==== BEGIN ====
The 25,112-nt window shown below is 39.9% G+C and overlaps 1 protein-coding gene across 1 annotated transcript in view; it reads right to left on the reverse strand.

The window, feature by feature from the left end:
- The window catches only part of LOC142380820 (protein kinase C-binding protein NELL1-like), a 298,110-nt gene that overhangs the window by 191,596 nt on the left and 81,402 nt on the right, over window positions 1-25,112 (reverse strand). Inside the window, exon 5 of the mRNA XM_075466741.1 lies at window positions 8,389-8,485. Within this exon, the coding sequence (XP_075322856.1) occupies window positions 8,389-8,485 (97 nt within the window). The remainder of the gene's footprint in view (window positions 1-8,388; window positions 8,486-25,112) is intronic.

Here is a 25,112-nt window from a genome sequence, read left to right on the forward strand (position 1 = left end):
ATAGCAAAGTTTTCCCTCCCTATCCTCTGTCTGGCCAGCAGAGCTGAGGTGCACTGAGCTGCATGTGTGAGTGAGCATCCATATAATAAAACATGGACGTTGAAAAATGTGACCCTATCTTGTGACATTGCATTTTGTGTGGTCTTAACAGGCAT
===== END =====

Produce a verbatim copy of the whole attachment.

The 25,112-nt window shown below is 39.9% G+C and overlaps 1 protein-coding gene across 1 annotated transcript in view; it reads right to left on the reverse strand.

The window, feature by feature from the left end:
- The window catches only part of LOC142380820 (protein kinase C-binding protein NELL1-like), a 298,110-nt gene that overhangs the window by 191,596 nt on the left and 81,402 nt on the right, over window positions 1-25,112 (reverse strand). Inside the window, exon 5 of the mRNA XM_075466741.1 lies at window positions 8,389-8,485. Within this exon, the coding sequence (XP_075322856.1) occupies window positions 8,389-8,485 (97 nt within the window). The remainder of the gene's footprint in view (window positions 1-8,388; window positions 8,486-25,112) is intronic.

Here is a 25,112-nt window from a genome sequence, read left to right on the forward strand (position 1 = left end):
ATAGCAAAGTTTTCCCTCCCTATCCTCTGTCTGGCCAGCAGAGCTGAGGTGCACTGAGCTGCATGTGTGAGTGAGCATCCATATAATAAAACATGGACGTTGAAAAATGTGACCCTATCTTGTGACATTGCATTTTGTGTGGTCTTAACAGGCAT